Col. Charles DeMorse
Obituary from the Hillsboro Reflector - Nov 3, 1887
Clarksville, Tex., Oct 25 - This morning our people learned with regret the death of Colonel Charles DeMorse. Col. DeMorse had only been ill a few days, when he died about midnight last night. He was a native of Massachusetts, spending almost all of his life in Texas, having cast his lot among our people in 1835, when the Lone Star state was dripping its blood of heroes. He, among a volunteer party from the sister state, landed on our southern coast when he was just nineteen years of age, and on foot started immediately for the dark scenes of conflict, and was in sound of “The Twin Sisters” that played such an important part under Sam Houston on the immortal field of San Jacinto. Coloney DeMorse was with Houston through the remainder of the war, until Mexico acknowledged the freedom of Texas.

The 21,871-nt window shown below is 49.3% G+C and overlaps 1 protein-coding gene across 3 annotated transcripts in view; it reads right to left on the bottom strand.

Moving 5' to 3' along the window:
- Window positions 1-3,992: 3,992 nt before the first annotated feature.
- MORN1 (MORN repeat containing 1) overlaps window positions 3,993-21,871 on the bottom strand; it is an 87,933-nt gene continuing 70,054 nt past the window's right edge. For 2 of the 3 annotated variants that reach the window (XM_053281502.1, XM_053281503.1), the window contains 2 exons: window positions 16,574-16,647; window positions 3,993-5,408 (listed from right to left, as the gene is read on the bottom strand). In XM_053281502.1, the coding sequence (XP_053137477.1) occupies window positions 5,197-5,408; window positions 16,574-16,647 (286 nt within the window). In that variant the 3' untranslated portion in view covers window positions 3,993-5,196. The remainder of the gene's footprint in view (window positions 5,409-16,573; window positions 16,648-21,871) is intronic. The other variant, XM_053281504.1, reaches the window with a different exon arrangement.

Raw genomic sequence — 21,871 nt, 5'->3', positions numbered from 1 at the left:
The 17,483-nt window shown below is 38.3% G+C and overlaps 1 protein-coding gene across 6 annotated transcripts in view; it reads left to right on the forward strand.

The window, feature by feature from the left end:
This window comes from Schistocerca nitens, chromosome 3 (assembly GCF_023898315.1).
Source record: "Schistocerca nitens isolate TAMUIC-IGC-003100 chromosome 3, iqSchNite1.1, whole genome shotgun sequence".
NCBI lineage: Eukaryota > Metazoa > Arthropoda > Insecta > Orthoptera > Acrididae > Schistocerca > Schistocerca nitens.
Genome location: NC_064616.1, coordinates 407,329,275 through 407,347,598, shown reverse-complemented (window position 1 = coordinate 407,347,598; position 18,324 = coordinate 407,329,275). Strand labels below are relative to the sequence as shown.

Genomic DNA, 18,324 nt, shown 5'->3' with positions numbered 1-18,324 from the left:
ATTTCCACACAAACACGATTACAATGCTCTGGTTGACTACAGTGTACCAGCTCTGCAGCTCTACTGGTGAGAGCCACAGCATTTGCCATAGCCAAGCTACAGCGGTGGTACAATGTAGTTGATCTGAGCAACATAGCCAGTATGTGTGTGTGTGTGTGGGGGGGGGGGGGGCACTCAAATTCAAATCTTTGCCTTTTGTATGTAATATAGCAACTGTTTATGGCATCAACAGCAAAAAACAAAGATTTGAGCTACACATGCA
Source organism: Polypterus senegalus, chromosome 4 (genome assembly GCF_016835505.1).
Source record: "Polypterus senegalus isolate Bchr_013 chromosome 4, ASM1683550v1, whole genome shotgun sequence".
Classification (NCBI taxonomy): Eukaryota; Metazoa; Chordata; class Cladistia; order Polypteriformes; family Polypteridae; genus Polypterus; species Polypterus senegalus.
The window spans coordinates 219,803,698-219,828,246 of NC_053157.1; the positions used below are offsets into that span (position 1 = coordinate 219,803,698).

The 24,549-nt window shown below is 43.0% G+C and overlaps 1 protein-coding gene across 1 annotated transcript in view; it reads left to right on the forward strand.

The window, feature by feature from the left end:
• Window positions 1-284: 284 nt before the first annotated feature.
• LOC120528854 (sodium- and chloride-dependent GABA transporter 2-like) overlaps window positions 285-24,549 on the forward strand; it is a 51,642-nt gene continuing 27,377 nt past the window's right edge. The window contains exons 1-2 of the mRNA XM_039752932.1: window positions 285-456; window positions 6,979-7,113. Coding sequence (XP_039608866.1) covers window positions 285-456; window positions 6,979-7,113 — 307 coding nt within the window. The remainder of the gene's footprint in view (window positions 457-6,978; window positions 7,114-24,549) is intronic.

He was also a member of the staff of Albert S. Johnson, and was a Colonel in the late war between the states. He edited a paper in Austin prior to 1842 when he came to Clarksville and established the Standard, indexing his sentiments, always standing by his people, pleading for an honest Domociatic government. He was a member of the constitutional convention of 1876 and has mingled in the front rank of polities for many years. He delighted to talk and write of the days when it tried men to oppose the tyrants of Mexico. He passed away without any pain. he knew that his time had come, and was as calm and contented as man can be. He said that he had recognised for some time that “his days of usefulness were about spent, that his part in the drama of life had been played, and he hoped well” and died perfectly satisfied. he was seventy two years old.
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